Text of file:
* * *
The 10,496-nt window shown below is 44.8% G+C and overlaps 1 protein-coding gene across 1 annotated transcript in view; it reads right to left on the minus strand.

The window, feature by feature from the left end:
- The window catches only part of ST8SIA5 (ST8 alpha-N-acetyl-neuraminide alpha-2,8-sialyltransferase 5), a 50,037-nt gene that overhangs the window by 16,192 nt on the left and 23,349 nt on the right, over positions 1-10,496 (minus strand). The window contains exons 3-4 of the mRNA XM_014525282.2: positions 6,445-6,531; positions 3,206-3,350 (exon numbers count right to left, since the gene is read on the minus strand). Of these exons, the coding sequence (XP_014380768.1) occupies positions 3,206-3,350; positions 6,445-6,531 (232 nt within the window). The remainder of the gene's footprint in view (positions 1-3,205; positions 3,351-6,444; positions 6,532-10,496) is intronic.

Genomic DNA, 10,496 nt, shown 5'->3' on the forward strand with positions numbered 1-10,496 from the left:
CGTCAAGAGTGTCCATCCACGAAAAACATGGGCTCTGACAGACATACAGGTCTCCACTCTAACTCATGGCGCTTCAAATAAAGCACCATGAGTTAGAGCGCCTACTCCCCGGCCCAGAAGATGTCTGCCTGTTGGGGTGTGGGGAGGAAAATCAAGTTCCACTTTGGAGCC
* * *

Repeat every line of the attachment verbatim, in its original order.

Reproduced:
The 10,496-nt window shown below is 44.8% G+C and overlaps 1 protein-coding gene across 1 annotated transcript in view; it reads right to left on the minus strand.

The window, feature by feature from the left end:
- The window catches only part of ST8SIA5 (ST8 alpha-N-acetyl-neuraminide alpha-2,8-sialyltransferase 5), a 50,037-nt gene that overhangs the window by 16,192 nt on the left and 23,349 nt on the right, over positions 1-10,496 (minus strand). The window contains exons 3-4 of the mRNA XM_014525282.2: positions 6,445-6,531; positions 3,206-3,350 (exon numbers count right to left, since the gene is read on the minus strand). Of these exons, the coding sequence (XP_014380768.1) occupies positions 3,206-3,350; positions 6,445-6,531 (232 nt within the window). The remainder of the gene's footprint in view (positions 1-3,205; positions 3,351-6,444; positions 6,532-10,496) is intronic.

Genomic DNA, 10,496 nt, shown 5'->3' on the forward strand with positions numbered 1-10,496 from the left:
CGTCAAGAGTGTCCATCCACGAAAAACATGGGCTCTGACAGACATACAGGTCTCCACTCTAACTCATGGCGCTTCAAATAAAGCACCATGAGTTAGAGCGCCTACTCCCCGGCCCAGAAGATGTCTGCCTGTTGGGGTGTGGGGAGGAAAATCAAGTTCCACTTTGGAGCC